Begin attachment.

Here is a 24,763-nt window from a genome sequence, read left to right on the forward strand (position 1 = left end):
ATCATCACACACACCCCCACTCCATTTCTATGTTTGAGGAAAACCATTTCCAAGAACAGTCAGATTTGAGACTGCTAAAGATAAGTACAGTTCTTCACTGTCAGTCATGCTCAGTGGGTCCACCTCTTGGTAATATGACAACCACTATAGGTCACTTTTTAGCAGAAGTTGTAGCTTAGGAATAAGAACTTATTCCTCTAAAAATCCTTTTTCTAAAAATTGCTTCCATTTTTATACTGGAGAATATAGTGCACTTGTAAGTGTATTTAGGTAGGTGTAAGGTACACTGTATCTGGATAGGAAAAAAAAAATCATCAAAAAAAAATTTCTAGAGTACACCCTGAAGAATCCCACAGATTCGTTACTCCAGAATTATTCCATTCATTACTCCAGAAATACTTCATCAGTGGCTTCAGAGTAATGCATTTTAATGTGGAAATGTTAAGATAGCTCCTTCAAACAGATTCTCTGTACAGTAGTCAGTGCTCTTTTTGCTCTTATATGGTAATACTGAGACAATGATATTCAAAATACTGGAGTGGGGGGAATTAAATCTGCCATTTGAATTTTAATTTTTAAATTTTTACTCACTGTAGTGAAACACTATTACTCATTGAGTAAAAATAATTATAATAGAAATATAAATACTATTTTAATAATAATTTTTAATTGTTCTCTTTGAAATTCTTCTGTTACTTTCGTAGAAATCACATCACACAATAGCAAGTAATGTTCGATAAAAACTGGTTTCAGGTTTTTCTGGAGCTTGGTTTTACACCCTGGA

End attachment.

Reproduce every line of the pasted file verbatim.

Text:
Here is a 24,763-nt window from a genome sequence, read left to right on the forward strand (position 1 = left end):
ATCATCACACACACCCCCACTCCATTTCTATGTTTGAGGAAAACCATTTCCAAGAACAGTCAGATTTGAGACTGCTAAAGATAAGTACAGTTCTTCACTGTCAGTCATGCTCAGTGGGTCCACCTCTTGGTAATATGACAACCACTATAGGTCACTTTTTAGCAGAAGTTGTAGCTTAGGAATAAGAACTTATTCCTCTAAAAATCCTTTTTCTAAAAATTGCTTCCATTTTTATACTGGAGAATATAGTGCACTTGTAAGTGTATTTAGGTAGGTGTAAGGTACACTGTATCTGGATAGGAAAAAAAAAATCATCAAAAAAAAATTTCTAGAGTACACCCTGAAGAATCCCACAGATTCGTTACTCCAGAATTATTCCATTCATTACTCCAGAAATACTTCATCAGTGGCTTCAGAGTAATGCATTTTAATGTGGAAATGTTAAGATAGCTCCTTCAAACAGATTCTCTGTACAGTAGTCAGTGCTCTTTTTGCTCTTATATGGTAATACTGAGACAATGATATTCAAAATACTGGAGTGGGGGGAATTAAATCTGCCATTTGAATTTTAATTTTTAAATTTTTACTCACTGTAGTGAAACACTATTACTCATTGAGTAAAAATAATTATAATAGAAATATAAATACTATTTTAATAATAATTTTTAATTGTTCTCTTTGAAATTCTTCTGTTACTTTCGTAGAAATCACATCACACAATAGCAAGTAATGTTCGATAAAAACTGGTTTCAGGTTTTTCTGGAGCTTGGTTTTACACCCTGGA